SOME owners at the sprawling Mandarin Gardens, which houses more than 1,000 units, are again eyeing an en bloc sale of the 99-year leasehold condominium as the market regains momentum.
The mega development, near East Coast Park, formed a collective sale committee (CSC) on Sunday (Dec 5), and will soon select the committee chairman and other key positions, Lianhe Zaobao reported on Wednesday (Dec 8).
Its previous attempt in 2018 came to naught when the CSC then failed to obtain enough signatures to launch a tender.
That was despite the committee having increased the reserve price twice. It was raised from an initial S$2.48 billion to about S$2.79 billion when the CSC discovered that the 1.07 million square foot (sq ft) land parcel was undervalued by more than S$300 million, and later to around S$2.93 billion to persuade more owners to give their consent.
If the deal had been successful, those eye-popping price tags would have made Mandarin Gardens the biggest en bloc transaction by dollar value in Singapore. However, when the collective sales agreement expired on Mar 24, 2019, it won the support of only 68 per cent of unit owners, less than the requisite 80 per cent mandate.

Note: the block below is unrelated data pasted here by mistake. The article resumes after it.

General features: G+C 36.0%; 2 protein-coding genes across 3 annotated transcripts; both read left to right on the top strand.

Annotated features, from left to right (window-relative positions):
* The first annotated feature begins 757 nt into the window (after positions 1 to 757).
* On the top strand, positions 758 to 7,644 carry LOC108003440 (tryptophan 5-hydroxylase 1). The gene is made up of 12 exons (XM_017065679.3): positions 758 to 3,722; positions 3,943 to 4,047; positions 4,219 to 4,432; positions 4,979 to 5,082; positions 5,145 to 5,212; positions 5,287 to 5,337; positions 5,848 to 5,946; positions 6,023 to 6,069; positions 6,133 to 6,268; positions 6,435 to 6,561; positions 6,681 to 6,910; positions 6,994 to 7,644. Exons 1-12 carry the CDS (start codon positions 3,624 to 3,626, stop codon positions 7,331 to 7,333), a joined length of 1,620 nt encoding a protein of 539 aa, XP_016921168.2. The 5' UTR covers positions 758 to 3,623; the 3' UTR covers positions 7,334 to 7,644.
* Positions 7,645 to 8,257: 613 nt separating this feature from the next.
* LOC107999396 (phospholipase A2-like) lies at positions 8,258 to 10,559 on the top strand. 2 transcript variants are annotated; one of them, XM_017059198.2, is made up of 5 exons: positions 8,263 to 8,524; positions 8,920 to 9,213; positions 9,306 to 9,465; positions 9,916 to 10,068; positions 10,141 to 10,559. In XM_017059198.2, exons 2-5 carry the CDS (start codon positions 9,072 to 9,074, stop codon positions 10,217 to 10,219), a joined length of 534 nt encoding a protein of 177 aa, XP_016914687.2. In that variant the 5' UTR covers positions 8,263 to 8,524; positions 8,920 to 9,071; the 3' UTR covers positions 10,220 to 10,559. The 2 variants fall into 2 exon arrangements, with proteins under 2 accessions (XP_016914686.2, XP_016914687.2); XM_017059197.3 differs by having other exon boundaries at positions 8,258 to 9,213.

The condominium’s renewed en bloc bid this time round will thus tread a fine line between sweetening the reserve price sufficiently to garner support from more homeowners, and finding willing buyers for the big-ticket sale.
In November 2018, The Business Times reported that market watchers were expecting interest from a consortium of developers – be it local or foreign – because it would likely be difficult for developers to take on such a hefty deal single-handedly.
Lee Nai Jia, deputy director of the Institute of Real Estate and Urban Studies at the National University of Singapore, told Lianhe Zaobao this week that given the recent rise in private home prices, some Mandarin Gardens unit owners may now expect greater profits from the collective sale in order to purchase their next homes.
Previously, with the final S$2.93 billion reserve price, the owners could have each received between S$1.9 million and nearly S$6 million, depending on the unit sizes, The Straits Times reported in 2019. The condominium’s 1,017 units range from about 732 sq ft to 3,800 sq ft.